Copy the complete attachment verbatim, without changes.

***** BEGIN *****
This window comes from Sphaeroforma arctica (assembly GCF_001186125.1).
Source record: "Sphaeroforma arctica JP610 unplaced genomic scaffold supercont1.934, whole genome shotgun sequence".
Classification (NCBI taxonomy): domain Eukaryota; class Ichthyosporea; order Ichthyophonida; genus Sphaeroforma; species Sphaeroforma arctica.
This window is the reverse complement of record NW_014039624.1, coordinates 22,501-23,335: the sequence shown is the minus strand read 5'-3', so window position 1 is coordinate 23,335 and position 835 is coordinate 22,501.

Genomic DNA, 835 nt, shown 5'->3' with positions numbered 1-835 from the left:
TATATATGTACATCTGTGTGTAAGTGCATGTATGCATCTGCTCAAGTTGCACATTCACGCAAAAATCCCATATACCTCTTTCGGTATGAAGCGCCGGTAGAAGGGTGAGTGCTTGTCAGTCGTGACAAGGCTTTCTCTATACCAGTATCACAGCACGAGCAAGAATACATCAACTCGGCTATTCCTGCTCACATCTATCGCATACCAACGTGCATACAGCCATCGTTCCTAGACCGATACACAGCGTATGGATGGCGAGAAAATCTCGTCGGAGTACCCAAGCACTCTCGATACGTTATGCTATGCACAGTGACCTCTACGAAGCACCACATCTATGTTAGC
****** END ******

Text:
This window comes from Sphaeroforma arctica (assembly GCF_001186125.1).
Source record: "Sphaeroforma arctica JP610 unplaced genomic scaffold supercont1.934, whole genome shotgun sequence".
Classification (NCBI taxonomy): domain Eukaryota; class Ichthyosporea; order Ichthyophonida; genus Sphaeroforma; species Sphaeroforma arctica.
This window is the reverse complement of record NW_014039624.1, coordinates 22,501-23,335: the sequence shown is the minus strand read 5'-3', so window position 1 is coordinate 23,335 and position 835 is coordinate 22,501.

Genomic DNA, 835 nt, shown 5'->3' with positions numbered 1-835 from the left:
TATATATGTACATCTGTGTGTAAGTGCATGTATGCATCTGCTCAAGTTGCACATTCACGCAAAAATCCCATATACCTCTTTCGGTATGAAGCGCCGGTAGAAGGGTGAGTGCTTGTCAGTCGTGACAAGGCTTTCTCTATACCAGTATCACAGCACGAGCAAGAATACATCAACTCGGCTATTCCTGCTCACATCTATCGCATACCAACGTGCATACAGCCATCGTTCCTAGACCGATACACAGCGTATGGATGGCGAGAAAATCTCGTCGGAGTACCCAAGCACTCTCGATACGTTATGCTATGCACAGTGACCTCTACGAAGCACCACATCTATGTTAGC